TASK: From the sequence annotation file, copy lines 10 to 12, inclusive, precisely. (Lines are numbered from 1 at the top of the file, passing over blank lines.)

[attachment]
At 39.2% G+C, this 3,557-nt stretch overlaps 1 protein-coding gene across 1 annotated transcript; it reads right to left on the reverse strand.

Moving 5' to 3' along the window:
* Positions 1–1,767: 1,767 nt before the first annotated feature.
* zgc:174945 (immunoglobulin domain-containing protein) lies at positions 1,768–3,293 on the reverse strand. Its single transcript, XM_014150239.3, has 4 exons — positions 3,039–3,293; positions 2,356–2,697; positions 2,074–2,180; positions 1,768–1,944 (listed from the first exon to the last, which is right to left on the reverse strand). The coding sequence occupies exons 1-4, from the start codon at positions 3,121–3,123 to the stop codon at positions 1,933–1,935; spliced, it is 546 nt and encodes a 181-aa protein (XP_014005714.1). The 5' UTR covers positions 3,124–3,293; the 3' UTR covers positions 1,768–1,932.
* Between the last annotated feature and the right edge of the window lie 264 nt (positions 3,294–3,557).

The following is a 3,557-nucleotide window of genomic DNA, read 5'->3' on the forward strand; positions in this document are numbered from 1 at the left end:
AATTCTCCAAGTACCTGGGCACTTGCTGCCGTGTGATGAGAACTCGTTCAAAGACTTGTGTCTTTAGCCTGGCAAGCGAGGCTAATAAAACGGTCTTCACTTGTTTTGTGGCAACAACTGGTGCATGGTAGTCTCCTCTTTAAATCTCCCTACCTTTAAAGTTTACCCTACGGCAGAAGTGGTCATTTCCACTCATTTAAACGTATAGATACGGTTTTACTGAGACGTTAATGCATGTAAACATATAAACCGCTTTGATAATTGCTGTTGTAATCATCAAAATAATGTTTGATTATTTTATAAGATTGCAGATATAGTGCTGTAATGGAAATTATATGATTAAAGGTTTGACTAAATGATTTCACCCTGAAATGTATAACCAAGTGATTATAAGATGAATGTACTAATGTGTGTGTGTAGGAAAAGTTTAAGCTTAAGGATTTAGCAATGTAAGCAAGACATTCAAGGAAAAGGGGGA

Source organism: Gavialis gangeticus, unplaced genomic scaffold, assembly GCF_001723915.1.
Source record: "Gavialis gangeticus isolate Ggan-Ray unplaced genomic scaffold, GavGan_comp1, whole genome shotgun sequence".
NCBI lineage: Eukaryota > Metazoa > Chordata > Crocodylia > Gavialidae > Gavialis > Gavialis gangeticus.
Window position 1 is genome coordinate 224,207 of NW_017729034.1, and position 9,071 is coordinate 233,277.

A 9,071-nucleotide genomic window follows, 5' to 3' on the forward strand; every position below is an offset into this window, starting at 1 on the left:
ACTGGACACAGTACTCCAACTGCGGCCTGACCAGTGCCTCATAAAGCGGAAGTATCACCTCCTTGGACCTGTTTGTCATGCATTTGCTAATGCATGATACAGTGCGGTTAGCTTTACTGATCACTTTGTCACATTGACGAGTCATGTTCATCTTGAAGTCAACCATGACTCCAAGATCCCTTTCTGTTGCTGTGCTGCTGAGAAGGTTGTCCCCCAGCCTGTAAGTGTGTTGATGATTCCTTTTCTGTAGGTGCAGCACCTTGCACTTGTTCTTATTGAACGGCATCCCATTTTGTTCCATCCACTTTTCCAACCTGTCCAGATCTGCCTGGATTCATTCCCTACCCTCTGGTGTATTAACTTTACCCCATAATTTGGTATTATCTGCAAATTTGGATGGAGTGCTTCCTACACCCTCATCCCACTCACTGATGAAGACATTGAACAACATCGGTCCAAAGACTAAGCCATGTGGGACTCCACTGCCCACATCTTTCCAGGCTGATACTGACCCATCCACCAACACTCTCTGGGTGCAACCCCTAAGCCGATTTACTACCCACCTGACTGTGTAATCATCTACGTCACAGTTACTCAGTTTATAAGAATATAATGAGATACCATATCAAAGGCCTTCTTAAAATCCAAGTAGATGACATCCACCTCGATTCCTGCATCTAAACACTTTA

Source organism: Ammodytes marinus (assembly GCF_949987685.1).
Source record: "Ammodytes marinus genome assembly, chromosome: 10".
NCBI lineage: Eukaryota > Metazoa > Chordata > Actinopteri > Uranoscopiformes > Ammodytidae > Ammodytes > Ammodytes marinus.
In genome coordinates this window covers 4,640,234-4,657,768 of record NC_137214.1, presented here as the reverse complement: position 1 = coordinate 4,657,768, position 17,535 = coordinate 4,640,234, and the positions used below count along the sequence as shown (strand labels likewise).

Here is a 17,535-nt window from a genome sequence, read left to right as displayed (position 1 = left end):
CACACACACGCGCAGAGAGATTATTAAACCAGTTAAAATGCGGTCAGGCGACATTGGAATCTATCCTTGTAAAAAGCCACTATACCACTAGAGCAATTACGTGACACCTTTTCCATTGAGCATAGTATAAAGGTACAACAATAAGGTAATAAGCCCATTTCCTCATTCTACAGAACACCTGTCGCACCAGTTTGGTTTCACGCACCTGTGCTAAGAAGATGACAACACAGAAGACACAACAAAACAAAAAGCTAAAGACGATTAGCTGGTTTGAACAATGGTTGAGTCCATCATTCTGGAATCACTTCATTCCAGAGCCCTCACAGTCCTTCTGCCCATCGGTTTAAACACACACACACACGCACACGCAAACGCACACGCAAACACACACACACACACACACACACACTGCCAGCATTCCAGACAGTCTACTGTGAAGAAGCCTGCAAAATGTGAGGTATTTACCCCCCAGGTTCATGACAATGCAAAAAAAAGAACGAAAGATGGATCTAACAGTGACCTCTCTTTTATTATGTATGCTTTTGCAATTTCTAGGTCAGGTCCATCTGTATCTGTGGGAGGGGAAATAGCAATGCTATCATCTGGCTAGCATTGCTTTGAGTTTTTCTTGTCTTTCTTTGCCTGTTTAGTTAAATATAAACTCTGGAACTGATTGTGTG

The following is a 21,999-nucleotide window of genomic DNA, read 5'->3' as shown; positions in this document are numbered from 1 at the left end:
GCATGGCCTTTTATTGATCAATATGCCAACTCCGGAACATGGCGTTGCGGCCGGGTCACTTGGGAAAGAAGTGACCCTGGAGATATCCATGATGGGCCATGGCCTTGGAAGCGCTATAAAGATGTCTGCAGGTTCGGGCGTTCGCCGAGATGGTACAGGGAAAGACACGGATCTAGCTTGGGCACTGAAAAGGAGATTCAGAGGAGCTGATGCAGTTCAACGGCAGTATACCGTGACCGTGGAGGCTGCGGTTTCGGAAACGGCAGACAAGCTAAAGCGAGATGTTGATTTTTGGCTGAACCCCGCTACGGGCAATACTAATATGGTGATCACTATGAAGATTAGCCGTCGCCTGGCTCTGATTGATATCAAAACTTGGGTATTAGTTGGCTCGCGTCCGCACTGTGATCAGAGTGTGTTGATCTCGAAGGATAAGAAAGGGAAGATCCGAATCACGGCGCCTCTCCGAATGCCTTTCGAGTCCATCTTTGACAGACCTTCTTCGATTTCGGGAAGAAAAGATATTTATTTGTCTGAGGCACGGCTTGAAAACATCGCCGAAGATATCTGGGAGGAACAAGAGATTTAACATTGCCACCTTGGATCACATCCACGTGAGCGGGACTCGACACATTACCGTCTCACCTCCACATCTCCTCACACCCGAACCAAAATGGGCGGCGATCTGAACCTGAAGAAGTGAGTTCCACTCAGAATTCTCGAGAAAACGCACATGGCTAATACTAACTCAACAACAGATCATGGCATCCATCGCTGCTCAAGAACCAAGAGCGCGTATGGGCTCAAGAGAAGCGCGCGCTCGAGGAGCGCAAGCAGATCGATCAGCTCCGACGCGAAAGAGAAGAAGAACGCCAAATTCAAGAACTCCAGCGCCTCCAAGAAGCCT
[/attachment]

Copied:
NCBI lineage: Eukaryota > Metazoa > Chordata > Crocodylia > Gavialidae > Gavialis > Gavialis gangeticus.
Window position 1 is genome coordinate 224,207 of NW_017729034.1, and position 9,071 is coordinate 233,277.

A 9,071-nucleotide genomic window follows, 5' to 3' on the forward strand; every position below is an offset into this window, starting at 1 on the left: